Every aspect of how children learn is being discussed right now, as public and private schools across the nation try to figure out how to safely get children back in the classroom. And it seems, the devil is entirely in the details.
What will education look like this fall? The answer is complicated.
Colleges are slowly coming up with plans, but school districts across the country are talking it out and discovering there's no easy answer.
Music Watson, Chief of Staff for the San Diego County, California, Office of Education, said, “We’re looking at things like how do you physical distancing in a classroom? If students need to be 6 feet apart or can they be closer if they’re facing the same direction or if you add some shields or use a space that’s not traditionally a classroom like a library, could you have a class in there?”
Most county offices like hers are an intermediary between local school districts and the state. They're now discussing new guidance from public health officials and from the California Department of Education, and they're trying to interpret that for local school districts.
“Like symptom screening seems like a pretty easy thing, right. You come to school. You answer questions, get your temperature taken and go in,” Watson said, “except if you have a school with a thousand kids and you need to screen every single one. There’s a lot of logistics involved with that.”
For symptom screening, you'll need thermometers, a way to record information, and a way to keep students apart. On buses, if you're distancing, then you're reconfiguring how many students can be on that bus at a time.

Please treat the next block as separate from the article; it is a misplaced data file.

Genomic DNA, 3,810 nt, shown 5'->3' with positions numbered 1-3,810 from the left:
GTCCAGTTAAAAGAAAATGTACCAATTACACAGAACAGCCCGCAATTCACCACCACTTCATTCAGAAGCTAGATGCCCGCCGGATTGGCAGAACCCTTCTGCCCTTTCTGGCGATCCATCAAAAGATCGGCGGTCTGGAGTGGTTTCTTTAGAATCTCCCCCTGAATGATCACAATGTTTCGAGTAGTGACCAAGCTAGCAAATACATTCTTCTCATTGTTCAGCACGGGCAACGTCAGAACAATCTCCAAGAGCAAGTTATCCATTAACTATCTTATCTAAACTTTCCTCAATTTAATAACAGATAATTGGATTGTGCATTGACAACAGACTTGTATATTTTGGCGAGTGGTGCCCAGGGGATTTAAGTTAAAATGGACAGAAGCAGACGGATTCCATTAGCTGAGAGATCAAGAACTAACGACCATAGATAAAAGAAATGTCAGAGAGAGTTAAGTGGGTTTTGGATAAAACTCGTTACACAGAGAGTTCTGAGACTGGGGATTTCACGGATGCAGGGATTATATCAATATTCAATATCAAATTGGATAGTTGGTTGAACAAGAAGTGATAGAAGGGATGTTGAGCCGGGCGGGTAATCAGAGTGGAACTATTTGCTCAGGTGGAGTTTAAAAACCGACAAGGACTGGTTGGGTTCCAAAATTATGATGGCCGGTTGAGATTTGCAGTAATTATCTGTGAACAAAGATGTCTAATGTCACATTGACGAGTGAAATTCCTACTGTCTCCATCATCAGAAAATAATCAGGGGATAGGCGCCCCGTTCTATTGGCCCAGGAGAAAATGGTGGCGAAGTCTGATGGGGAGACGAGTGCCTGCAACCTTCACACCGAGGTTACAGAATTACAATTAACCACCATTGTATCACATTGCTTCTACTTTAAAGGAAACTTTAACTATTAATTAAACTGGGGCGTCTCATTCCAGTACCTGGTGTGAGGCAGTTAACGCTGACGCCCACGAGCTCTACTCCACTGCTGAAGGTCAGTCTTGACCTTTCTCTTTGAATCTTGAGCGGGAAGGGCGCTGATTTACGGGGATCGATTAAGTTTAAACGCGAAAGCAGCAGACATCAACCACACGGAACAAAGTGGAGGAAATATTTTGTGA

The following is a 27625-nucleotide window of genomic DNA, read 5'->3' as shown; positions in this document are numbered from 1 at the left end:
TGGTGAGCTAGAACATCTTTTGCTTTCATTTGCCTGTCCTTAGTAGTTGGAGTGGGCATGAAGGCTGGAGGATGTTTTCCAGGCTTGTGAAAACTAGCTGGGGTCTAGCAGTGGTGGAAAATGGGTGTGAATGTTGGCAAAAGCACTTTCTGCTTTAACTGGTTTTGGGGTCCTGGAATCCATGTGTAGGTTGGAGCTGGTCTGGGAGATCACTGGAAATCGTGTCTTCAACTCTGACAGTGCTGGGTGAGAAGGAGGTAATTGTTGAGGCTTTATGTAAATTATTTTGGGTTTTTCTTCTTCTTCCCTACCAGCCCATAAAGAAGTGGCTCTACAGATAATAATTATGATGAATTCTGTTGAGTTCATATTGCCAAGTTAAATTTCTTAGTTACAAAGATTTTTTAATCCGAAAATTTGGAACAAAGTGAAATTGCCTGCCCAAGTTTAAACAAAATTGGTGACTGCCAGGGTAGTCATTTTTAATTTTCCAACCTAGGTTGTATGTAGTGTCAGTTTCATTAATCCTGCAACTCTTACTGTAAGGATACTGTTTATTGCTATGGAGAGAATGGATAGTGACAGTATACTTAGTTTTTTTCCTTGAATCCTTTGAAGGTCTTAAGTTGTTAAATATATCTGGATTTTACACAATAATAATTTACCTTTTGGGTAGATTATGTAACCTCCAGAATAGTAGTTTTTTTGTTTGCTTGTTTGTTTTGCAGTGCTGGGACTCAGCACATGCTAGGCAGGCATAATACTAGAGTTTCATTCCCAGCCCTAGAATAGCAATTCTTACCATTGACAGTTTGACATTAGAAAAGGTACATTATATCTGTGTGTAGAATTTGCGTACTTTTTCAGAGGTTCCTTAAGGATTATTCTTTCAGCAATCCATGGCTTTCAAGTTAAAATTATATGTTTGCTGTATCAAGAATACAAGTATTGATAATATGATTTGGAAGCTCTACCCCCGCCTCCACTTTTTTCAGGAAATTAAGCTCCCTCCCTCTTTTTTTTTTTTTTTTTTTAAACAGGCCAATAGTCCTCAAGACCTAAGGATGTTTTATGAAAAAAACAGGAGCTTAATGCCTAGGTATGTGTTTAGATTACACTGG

“This is a huge, multi-faceted problem and so we can’t just do it on our own. We have to get employee associations, labor groups, parents involved,” Watson said. “We have to work with public health. We can’t do it on our own.”
The California Department of Public Health is handing out more than 47,000 thermometers, 2 million face shields, 143,000 gallons of hand sanitizer, 123,000 N95 masks, 16 million disposable masks, and 14 million cloth face coverings for staff and students. All of those will be distributed statewide.
At the Lakeland School System in Memphis, Tennessee, Superintendent Dr. Ted Horrell said those face coverings “may be the 2020 equivalent of ‘I forgot my pencil’ and the teacher comes up with a pencil.”
Which means, schools have to be ready for that. Lakeland Schools are already installing plexiglass shields in reception areas and putting hand-sanitizing stations in every classroom. The district is getting Chromebooks ready in case there's a need to do distance learning entirely.
Everyone wants a safe environment and there's still a lot of unknowns. When asked about a harsher cold and flu season and whether schools will be shut down again in the fall, Watson said, "It’s entirely possible that if we see a surge, that schools may need to go back to distance learning or may need to take some other tools out of their toolbox, which is why it’s important now to plan for every possibility, because it is much easier to start at 100 and ramp down to 70 and then go back to 85 than start at 70 and then go back to 100.”
All of these decisions are difficult for everyone, and it seems there's no middle ground. Many districts across the nation are sending out surveys asking for feedback about returning to school or doing a hybrid model. In areas without connectivity, parents may receive a physical handout. And, at the end of the day, educators want kids at school, but they won't do it until they know the nation's children are safe.
“Have a little grace. We’re all doing the best we can, but things are changing quickly, new guidance continues to come out and some of this will change and we have to be flexible and have a little grace, because we’re all in this together and all trying to make it through,” Watson said.